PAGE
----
Opinion | Iran’s Leaders Say They Don’t Want a War. Should We Believe Them? – PPT News

As he oversees the succession search and Iran’s nuclear ambitions, Mr. Khamenei appears to be content, for now, to let the Arab militias across the Middle East do what Tehran has been paying and training them to do. Iran’s so-called “axis of resistance,” which includes Hamas, Hezbollah and the Houthis, is at the core of the Islamic Republic’s grand strategy against Israel, the United States and Sunni Arab leaders, allowing the regime to strike out at its adversaries without using its own forces or endangering its territory. The various militias and terrorist groups that Tehran nurtures have allowed it to indirectly evict America from Iraq, sustain the Assad family in Syria and, on Oct. 7, help inflict a deeply traumatizing attack on the Jewish state.

As its proxy fighters inflame Israel’s northern front through sporadic Hezbollah missile strikes, instigate attacks on U.S. bases in Iraq and impede maritime shipping in the Red Sea and the Gulf of Aden, Iran is likely hoping to pressure the international community to restrain Israel. And the imperative of not expanding the Israel-Gaza war, which has thus far guided American and Israeli policy, means that neither is likely to retaliate against the Islamic Republic — only against its proxies.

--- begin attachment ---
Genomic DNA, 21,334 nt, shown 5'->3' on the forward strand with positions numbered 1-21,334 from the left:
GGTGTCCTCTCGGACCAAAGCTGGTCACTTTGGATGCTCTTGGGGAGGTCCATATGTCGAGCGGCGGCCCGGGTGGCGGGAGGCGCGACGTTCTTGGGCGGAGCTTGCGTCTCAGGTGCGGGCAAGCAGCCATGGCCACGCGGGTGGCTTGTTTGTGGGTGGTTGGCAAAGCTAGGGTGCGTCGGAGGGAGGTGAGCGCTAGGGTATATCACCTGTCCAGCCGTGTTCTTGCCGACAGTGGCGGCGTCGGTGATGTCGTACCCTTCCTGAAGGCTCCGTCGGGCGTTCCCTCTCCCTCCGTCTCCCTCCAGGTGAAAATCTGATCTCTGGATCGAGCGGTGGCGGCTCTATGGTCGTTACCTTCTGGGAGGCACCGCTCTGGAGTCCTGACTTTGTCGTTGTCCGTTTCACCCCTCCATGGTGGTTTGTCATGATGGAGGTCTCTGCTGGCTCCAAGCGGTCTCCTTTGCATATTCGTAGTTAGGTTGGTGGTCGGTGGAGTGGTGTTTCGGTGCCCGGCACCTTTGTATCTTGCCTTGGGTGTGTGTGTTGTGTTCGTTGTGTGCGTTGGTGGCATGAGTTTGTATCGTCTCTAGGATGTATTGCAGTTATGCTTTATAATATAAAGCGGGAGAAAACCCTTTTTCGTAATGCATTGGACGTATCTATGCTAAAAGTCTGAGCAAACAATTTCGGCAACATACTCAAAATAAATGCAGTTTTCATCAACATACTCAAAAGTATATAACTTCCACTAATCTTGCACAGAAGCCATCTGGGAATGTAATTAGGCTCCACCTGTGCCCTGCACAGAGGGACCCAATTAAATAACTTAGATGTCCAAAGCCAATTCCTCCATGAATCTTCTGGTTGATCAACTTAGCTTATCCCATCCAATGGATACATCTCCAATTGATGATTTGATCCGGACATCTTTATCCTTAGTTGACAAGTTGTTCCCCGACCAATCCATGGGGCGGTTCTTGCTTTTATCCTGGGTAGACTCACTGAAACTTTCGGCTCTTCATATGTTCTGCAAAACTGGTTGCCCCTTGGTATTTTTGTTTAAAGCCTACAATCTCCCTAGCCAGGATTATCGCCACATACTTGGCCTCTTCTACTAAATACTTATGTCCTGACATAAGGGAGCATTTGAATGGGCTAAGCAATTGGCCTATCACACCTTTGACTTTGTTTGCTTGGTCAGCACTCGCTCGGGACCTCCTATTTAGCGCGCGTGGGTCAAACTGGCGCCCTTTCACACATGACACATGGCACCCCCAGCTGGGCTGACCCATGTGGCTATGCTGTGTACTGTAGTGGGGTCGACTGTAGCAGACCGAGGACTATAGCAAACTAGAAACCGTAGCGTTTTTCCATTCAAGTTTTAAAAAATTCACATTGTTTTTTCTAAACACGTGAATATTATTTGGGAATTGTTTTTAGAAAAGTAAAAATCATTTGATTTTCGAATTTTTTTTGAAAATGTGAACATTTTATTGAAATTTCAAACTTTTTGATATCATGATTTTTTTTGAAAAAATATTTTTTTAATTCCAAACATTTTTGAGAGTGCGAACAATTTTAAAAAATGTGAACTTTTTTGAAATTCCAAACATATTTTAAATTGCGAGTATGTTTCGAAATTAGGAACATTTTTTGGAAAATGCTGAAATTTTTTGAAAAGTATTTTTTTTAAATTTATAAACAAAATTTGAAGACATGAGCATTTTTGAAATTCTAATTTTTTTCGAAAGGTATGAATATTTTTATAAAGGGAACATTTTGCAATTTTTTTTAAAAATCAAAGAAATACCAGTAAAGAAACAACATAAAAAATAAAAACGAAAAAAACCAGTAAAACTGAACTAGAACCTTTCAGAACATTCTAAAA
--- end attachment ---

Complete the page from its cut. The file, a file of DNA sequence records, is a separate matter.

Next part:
Of course, Hamas, which Israel has vowed to eliminate, is valuable to Iran. The regime has invested time and money into the group, and unlike most Islamic Republic proxies and allies, Hamas is Sunni, which helps the Shiite theocracy transcend sectarianism in the region. Liberating Palestinians, whom Iranian revolutionaries have been fond of since the Palestine Liberation Organization aided them against the Shah in 1979, is also at the core of the clerical regime’s anti-imperialist, Islamist mission.

But for Mr. Khamenei, the home front will always prevail over problems in the neighborhood. In the end, in the event Israel were to succeed in its goal of eliminating Hamas, the clerical state would most likely concede to the group’s demise, however grudgingly.

Of course, the more conflict Iran engages in — directly or indirectly — also increases the chance that a rogue or poorly judged strike could send the violence spinning out of control — in a direction Iran does not favor. History is riddled with miscalculations, and there is a real possibility that Iran could find itself pulled into the larger conflict that it has sought to avoid.

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